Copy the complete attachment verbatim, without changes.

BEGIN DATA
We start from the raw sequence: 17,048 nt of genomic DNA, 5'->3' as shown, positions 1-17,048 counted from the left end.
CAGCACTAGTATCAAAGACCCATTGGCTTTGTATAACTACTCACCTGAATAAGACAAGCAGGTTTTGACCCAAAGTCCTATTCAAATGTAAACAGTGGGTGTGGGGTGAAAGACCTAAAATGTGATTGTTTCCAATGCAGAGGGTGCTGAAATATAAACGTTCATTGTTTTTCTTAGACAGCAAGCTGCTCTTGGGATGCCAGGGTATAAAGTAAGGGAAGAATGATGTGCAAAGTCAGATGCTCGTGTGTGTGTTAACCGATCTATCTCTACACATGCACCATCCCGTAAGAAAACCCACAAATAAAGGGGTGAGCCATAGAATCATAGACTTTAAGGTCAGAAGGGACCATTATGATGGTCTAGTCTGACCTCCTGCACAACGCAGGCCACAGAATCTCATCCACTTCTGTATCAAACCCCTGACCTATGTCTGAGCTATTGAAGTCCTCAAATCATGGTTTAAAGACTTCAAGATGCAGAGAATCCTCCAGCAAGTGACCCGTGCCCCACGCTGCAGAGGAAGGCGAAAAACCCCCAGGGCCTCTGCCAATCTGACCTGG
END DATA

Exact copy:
We start from the raw sequence: 17,048 nt of genomic DNA, 5'->3' as shown, positions 1-17,048 counted from the left end.
CAGCACTAGTATCAAAGACCCATTGGCTTTGTATAACTACTCACCTGAATAAGACAAGCAGGTTTTGACCCAAAGTCCTATTCAAATGTAAACAGTGGGTGTGGGGTGAAAGACCTAAAATGTGATTGTTTCCAATGCAGAGGGTGCTGAAATATAAACGTTCATTGTTTTTCTTAGACAGCAAGCTGCTCTTGGGATGCCAGGGTATAAAGTAAGGGAAGAATGATGTGCAAAGTCAGATGCTCGTGTGTGTGTTAACCGATCTATCTCTACACATGCACCATCCCGTAAGAAAACCCACAAATAAAGGGGTGAGCCATAGAATCATAGACTTTAAGGTCAGAAGGGACCATTATGATGGTCTAGTCTGACCTCCTGCACAACGCAGGCCACAGAATCTCATCCACTTCTGTATCAAACCCCTGACCTATGTCTGAGCTATTGAAGTCCTCAAATCATGGTTTAAAGACTTCAAGATGCAGAGAATCCTCCAGCAAGTGACCCGTGCCCCACGCTGCAGAGGAAGGCGAAAAACCCCCAGGGCCTCTGCCAATCTGACCTGG